Bitten! A Zombie Rock Odyssey
As a play, 'Bitten! A Zombie Rock Odyssey' is impressively bad, but it's got one hell of a soundtrack
Reviewed by Hannah Kenah, Fri., Oct. 6, 2006
Bitten! A Zombie Rock Odyssey
Dougherty Arts Center, through Oct. 14; Arts on Real, Nov. 2-8
Running time: 2 hrs, 30 min
This show is impressively bad, but it's got one hell of a soundtrack.
Several days after seeing Bitten!, an original rock musical written by the Unbearables (a band) and produced in conjunction with Loaded Gun Theory (a theatre company), I am still singing the songs. Still chuckling over some of the ideas. Though ridiculously simplistic, they were excellent fodder for the stage. A zombie lover sings to his girl, "Though I am now undead, my feelings are still true/When I'm not thinking about brains, I'm thinking about you." A church group, excited to see the zombies, sings, "Hip-hip-hooray/Three cheers for Judgment Day." The aliens, though I couldn't understand a word they said, were doing some funny geometric dancing.
Yes, there are aliens and zombies and religious zealots and lovers in this show. Even dinosaurs and utopia. The whole spectrum of absurd plot devices is represented. Given how inanely simple the ideas are, and how absolutely excellent the music is, this show should have rocked. It is a self-proclaimed "zombie rock odyssey." Unfortunately, the rock was impaled on a stake of incompetence, and the only odyssey was the grotesquely long half-hour intermission.
Watching a bad play is fun and funny, for about 20 minutes. Granted, you're laughing at it, not with it, but it is entertaining nonetheless. After about 20 minutes, however, you begin to hope there's no intermission (no such luck here), and by the time the show ends, fun has been replaced by a minor stomachache.
At the performance I saw, not one actor blew this material out of the water. The direction was awkward and amateurish, completely missing the theatrical and stylistic potential of the piece. The lighting design (if you can call it that no designer was listed in the information-free program, which also neglected to mention dates of the show, locations of the show, information about the creative team, or anything about the band/theatre company) left the actors in the dark. When there were lights, the actors couldn't find them. The sound design had the actors strapped to wireless microphones, yet everyone sounded like they were on mute. Less than half of the lyrics was audible. Actors forgot their lines. Lines they did remember were delivered with a painful lack of energy. The choreography would lead one to believe this musical must be in the genre of parody, but the thing with parody is that you have to be really damn good at something before you start making it bad. The bad must be on purpose. In this case, it felt like the default mode.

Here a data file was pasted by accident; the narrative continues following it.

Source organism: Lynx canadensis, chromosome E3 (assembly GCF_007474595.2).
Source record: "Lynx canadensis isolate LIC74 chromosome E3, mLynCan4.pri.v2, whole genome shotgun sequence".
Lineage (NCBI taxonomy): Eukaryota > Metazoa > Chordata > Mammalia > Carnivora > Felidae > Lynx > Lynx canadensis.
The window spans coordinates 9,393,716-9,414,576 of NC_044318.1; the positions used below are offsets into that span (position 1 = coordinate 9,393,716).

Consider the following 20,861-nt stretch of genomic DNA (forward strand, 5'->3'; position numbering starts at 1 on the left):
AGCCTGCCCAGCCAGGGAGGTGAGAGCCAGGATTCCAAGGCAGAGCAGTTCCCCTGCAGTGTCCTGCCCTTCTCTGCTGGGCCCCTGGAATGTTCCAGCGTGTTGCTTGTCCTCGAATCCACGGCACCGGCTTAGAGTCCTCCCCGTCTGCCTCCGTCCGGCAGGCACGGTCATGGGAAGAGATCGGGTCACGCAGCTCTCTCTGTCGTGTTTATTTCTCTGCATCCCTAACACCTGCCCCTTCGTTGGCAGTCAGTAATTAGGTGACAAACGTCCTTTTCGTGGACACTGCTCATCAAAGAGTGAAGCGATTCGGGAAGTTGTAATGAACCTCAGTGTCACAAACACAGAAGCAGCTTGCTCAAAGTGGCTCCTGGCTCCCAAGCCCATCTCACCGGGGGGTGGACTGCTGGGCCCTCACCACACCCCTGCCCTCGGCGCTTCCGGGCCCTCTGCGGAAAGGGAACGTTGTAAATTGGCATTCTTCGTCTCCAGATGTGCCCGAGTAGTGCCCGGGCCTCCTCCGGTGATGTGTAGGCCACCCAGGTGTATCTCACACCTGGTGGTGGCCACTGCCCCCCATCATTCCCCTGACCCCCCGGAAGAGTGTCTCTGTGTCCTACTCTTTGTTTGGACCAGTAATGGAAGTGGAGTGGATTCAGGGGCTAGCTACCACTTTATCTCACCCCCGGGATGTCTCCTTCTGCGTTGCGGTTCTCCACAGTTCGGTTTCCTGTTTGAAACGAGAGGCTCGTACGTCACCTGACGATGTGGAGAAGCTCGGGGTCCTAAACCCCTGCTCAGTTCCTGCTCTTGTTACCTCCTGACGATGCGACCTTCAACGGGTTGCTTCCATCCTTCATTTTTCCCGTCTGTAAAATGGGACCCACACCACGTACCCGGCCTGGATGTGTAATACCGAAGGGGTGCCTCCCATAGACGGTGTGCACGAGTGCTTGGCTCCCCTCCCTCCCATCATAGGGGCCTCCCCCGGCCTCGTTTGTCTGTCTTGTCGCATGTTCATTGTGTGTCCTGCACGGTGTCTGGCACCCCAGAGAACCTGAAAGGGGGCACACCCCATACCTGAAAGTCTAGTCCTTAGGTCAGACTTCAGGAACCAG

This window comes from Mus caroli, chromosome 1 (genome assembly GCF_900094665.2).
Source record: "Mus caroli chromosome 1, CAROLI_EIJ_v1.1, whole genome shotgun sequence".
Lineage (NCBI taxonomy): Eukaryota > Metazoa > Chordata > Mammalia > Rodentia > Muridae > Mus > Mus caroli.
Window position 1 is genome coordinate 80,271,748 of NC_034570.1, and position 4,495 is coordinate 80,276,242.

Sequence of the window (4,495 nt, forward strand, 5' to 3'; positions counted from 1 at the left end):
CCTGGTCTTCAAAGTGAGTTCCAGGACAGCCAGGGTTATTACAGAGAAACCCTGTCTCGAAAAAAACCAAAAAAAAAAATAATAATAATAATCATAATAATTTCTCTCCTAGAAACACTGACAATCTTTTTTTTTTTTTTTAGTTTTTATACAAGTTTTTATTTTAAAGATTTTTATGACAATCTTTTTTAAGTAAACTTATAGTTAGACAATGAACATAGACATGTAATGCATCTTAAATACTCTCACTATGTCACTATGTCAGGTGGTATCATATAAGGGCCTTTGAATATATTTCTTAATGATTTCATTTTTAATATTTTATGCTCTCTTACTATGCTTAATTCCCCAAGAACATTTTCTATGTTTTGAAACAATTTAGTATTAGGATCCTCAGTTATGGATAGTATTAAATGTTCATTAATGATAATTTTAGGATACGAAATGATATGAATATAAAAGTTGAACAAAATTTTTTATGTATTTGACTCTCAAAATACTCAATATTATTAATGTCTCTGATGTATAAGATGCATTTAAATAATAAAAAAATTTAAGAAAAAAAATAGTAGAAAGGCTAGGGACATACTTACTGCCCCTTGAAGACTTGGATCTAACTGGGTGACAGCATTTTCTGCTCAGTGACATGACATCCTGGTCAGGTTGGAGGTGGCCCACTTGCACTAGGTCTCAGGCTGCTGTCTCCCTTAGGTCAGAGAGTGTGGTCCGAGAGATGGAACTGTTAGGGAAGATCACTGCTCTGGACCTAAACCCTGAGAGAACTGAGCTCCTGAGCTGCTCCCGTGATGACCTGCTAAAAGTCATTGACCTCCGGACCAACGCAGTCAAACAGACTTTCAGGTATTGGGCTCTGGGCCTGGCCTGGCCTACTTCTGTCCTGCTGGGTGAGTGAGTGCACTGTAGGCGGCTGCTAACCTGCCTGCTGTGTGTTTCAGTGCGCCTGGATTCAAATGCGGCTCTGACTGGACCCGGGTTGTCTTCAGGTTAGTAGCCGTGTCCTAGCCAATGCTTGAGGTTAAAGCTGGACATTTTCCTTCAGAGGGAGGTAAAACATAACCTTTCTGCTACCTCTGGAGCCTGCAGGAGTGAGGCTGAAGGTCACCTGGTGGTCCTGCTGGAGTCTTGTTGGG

The backdrop was a projection screen, and the visuals and animation employed here were actually quite good. Unfortunately, the screen served the double purpose of backlighting all the missed crosses, erroneous exits, and technical confusion. At one point, an actor actually tried to hide behind another actor while attempting to fix his mic. (Another asterisk: Tyler Jones, who played head alien Xonnom, probably had the chops to pull off this material. Of course, we couldn't hear him, so I had to gather that from his body language and facial expressions.)
I would say this production is like the worst high school theatre, but one of the best performances I've ever seen was handed in at a public high school in Ohio. A scrawny 10th grader, sporting a construction-paper beard, played Tevya in Fiddler on the Roof, and despite the humility of his context, this kid had the audience on its feet. Point is, production quality is not the point. Brilliant writing or acting or directing or design can shine through anything.
In this case, the music came through. Despite its disastrous context, it forged a place for itself. With incredible actors, singers, directors, designers, and book writers, Bitten! could be the next cult classic. The Unbearables are capable of creating a stellar rock musical, but this particular production honors nothing but the band's name.